After 5 Decades, Oak Ridge City Clerk To Retire
RENEE MONTAGNE, Host:
Let's hear, now, from someone at the end of a career. Jackie Bernard has worked for the city of Oak Ridge, Tennessee for five decades. She's retiring next week.
MONTAGNE: I don't know what I've done besides just work hard for 50 years. But there are things that you can do when you work in government, silently and behind the scenes, that can make a difference.
MONTAGNE: We reached Jackie Bernard at her desk where she is city clerk for Oak Ridge. It's a community that was built by the federal government, out of nothing, in the 1940s, part of what was then known - secretly - as the Manhattan Project. Thousands of new residents poured in to build the world's first atomic bomb.
Jackie Bernard began working there later, as Oak Ridge became a place no longer under federal control.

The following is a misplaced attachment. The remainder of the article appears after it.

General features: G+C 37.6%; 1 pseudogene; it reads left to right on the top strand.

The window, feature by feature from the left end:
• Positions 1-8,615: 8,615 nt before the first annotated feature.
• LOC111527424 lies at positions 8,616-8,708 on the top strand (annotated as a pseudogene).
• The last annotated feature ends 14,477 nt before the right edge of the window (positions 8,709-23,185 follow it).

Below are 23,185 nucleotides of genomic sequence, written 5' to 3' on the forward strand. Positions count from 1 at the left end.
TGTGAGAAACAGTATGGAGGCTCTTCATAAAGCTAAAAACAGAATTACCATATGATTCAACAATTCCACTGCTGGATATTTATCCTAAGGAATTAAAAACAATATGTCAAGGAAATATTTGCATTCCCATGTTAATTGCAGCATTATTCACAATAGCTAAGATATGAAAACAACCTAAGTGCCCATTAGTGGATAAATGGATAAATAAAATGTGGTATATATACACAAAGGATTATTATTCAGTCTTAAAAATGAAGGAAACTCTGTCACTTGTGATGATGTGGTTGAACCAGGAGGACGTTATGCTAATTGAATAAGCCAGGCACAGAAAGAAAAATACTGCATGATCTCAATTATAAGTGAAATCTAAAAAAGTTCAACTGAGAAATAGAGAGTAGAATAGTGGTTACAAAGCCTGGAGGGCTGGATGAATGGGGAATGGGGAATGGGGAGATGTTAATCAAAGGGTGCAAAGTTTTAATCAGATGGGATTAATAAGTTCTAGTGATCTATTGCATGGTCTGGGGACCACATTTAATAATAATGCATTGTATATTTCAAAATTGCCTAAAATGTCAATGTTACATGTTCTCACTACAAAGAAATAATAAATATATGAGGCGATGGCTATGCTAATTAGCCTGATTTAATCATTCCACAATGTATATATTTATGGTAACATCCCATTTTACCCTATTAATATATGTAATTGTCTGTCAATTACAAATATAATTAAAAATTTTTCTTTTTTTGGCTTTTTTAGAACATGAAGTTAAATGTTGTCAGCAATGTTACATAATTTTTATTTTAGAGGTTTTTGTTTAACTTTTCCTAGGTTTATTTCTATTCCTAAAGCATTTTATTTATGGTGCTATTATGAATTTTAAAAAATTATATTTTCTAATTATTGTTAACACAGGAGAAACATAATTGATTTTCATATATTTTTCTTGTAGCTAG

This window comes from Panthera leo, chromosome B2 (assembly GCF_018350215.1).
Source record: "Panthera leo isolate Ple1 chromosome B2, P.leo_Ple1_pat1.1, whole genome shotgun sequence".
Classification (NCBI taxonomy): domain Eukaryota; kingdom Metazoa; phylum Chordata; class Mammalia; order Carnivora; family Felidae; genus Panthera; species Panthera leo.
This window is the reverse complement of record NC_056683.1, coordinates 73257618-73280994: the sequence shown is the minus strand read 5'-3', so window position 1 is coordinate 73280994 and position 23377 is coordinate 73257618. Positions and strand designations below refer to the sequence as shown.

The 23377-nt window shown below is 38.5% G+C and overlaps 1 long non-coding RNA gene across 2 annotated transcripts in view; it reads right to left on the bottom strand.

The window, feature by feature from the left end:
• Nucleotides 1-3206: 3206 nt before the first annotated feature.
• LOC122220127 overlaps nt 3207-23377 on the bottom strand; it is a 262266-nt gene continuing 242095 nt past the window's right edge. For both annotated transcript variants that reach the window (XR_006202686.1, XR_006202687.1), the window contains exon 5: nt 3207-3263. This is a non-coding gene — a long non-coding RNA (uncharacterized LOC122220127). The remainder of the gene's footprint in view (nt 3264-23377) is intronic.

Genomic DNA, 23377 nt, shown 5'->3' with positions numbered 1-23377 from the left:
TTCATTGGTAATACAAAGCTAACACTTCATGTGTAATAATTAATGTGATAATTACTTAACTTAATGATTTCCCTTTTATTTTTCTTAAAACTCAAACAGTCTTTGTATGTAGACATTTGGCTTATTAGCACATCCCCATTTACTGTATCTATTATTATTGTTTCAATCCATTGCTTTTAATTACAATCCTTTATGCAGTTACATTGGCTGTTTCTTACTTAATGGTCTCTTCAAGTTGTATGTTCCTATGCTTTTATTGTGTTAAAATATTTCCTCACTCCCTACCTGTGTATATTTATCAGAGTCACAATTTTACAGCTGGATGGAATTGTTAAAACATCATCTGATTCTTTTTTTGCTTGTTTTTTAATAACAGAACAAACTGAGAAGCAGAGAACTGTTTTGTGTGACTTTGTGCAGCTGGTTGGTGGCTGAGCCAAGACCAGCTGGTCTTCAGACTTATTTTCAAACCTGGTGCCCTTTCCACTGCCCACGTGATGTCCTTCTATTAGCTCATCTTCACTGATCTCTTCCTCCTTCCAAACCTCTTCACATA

MONTAGNE: My greatest satisfaction is watching this community grow. You know, this was a community that was established in wartime to help us win a war. It's a remarkable American story. Now we're a community of 28,000 folks and I was able to watch it become a great little city.
MONTAGNE: There are, of course, plans in Oak Ridge to celebrate her long service.
MONTAGNE: There is one thing for sure and certain: government is not dull. And the way I am telling people now, when they ask me why are you leaving now, I said because I can't run as fast as I used to. And I also think that it's time for new blood in here; somebody else in with new ideas who can run fast and who will enjoy doing it. Hopefully, as I have.
MONTAGNE: Jackie Bernard speaking to us from her office in Oak Ridge, Tennessee, where she is retiring as city clerk after 50 years on the job.
This is MORNING EDITION from NPR News. I'm Renee Montagne.
STEVE INSKEEP, Host:
And I'm Steve Inskeep.
NPR transcripts are created on a rush deadline by a contractor for NPR, and accuracy and availability may vary. This text may not be in its final form and may be updated or revised in the future. Please be aware that the authoritative record of NPR’s programming is the audio.